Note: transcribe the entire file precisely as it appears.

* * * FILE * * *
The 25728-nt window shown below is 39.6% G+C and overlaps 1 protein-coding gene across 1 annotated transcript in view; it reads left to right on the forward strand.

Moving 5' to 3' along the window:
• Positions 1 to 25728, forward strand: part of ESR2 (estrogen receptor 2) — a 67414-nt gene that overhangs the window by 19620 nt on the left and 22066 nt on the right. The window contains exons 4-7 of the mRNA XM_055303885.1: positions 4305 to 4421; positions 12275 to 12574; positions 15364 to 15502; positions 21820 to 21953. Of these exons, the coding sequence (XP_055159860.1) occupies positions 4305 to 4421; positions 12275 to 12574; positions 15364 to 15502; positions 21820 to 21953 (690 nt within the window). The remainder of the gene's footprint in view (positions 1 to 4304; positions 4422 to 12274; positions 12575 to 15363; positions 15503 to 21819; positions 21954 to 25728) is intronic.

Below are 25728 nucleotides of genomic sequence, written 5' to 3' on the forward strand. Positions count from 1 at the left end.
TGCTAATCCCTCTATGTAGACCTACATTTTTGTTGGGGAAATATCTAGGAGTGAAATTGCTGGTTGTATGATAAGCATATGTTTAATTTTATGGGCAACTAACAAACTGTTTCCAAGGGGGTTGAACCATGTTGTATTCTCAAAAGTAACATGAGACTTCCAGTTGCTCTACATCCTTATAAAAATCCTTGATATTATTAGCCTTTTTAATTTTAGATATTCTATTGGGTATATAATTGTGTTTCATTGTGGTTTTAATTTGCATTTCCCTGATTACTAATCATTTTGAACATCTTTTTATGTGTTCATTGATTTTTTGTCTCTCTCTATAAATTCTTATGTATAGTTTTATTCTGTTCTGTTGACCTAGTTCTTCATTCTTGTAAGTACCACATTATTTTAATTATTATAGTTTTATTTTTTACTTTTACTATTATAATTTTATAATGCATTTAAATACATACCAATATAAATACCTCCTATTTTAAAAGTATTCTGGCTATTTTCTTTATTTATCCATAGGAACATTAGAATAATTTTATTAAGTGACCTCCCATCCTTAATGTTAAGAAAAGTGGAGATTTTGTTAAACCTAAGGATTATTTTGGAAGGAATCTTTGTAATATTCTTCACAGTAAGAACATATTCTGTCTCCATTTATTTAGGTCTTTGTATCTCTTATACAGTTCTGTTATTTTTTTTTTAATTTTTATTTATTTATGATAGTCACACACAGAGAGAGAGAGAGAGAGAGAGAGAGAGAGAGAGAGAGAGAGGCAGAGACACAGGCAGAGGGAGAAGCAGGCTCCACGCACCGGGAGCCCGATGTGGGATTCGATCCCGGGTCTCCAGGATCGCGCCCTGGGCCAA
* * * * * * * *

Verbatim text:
The 25728-nt window shown below is 39.6% G+C and overlaps 1 protein-coding gene across 1 annotated transcript in view; it reads left to right on the forward strand.

Moving 5' to 3' along the window:
• Positions 1 to 25728, forward strand: part of ESR2 (estrogen receptor 2) — a 67414-nt gene that overhangs the window by 19620 nt on the left and 22066 nt on the right. The window contains exons 4-7 of the mRNA XM_055303885.1: positions 4305 to 4421; positions 12275 to 12574; positions 15364 to 15502; positions 21820 to 21953. Of these exons, the coding sequence (XP_055159860.1) occupies positions 4305 to 4421; positions 12275 to 12574; positions 15364 to 15502; positions 21820 to 21953 (690 nt within the window). The remainder of the gene's footprint in view (positions 1 to 4304; positions 4422 to 12274; positions 12575 to 15363; positions 15503 to 21819; positions 21954 to 25728) is intronic.

Below are 25728 nucleotides of genomic sequence, written 5' to 3' on the forward strand. Positions count from 1 at the left end.
TGCTAATCCCTCTATGTAGACCTACATTTTTGTTGGGGAAATATCTAGGAGTGAAATTGCTGGTTGTATGATAAGCATATGTTTAATTTTATGGGCAACTAACAAACTGTTTCCAAGGGGGTTGAACCATGTTGTATTCTCAAAAGTAACATGAGACTTCCAGTTGCTCTACATCCTTATAAAAATCCTTGATATTATTAGCCTTTTTAATTTTAGATATTCTATTGGGTATATAATTGTGTTTCATTGTGGTTTTAATTTGCATTTCCCTGATTACTAATCATTTTGAACATCTTTTTATGTGTTCATTGATTTTTTGTCTCTCTCTATAAATTCTTATGTATAGTTTTATTCTGTTCTGTTGACCTAGTTCTTCATTCTTGTAAGTACCACATTATTTTAATTATTATAGTTTTATTTTTTACTTTTACTATTATAATTTTATAATGCATTTAAATACATACCAATATAAATACCTCCTATTTTAAAAGTATTCTGGCTATTTTCTTTATTTATCCATAGGAACATTAGAATAATTTTATTAAGTGACCTCCCATCCTTAATGTTAAGAAAAGTGGAGATTTTGTTAAACCTAAGGATTATTTTGGAAGGAATCTTTGTAATATTCTTCACAGTAAGAACATATTCTGTCTCCATTTATTTAGGTCTTTGTATCTCTTATACAGTTCTGTTATTTTTTTTTTAATTTTTATTTATTTATGATAGTCACACACAGAGAGAGAGAGAGAGAGAGAGAGAGAGAGAGAGAGAGAGAGGCAGAGACACAGGCAGAGGGAGAAGCAGGCTCCACGCACCGGGAGCCCGATGTGGGATTCGATCCCGGGTCTCCAGGATCGCGCCCTGGGCCAA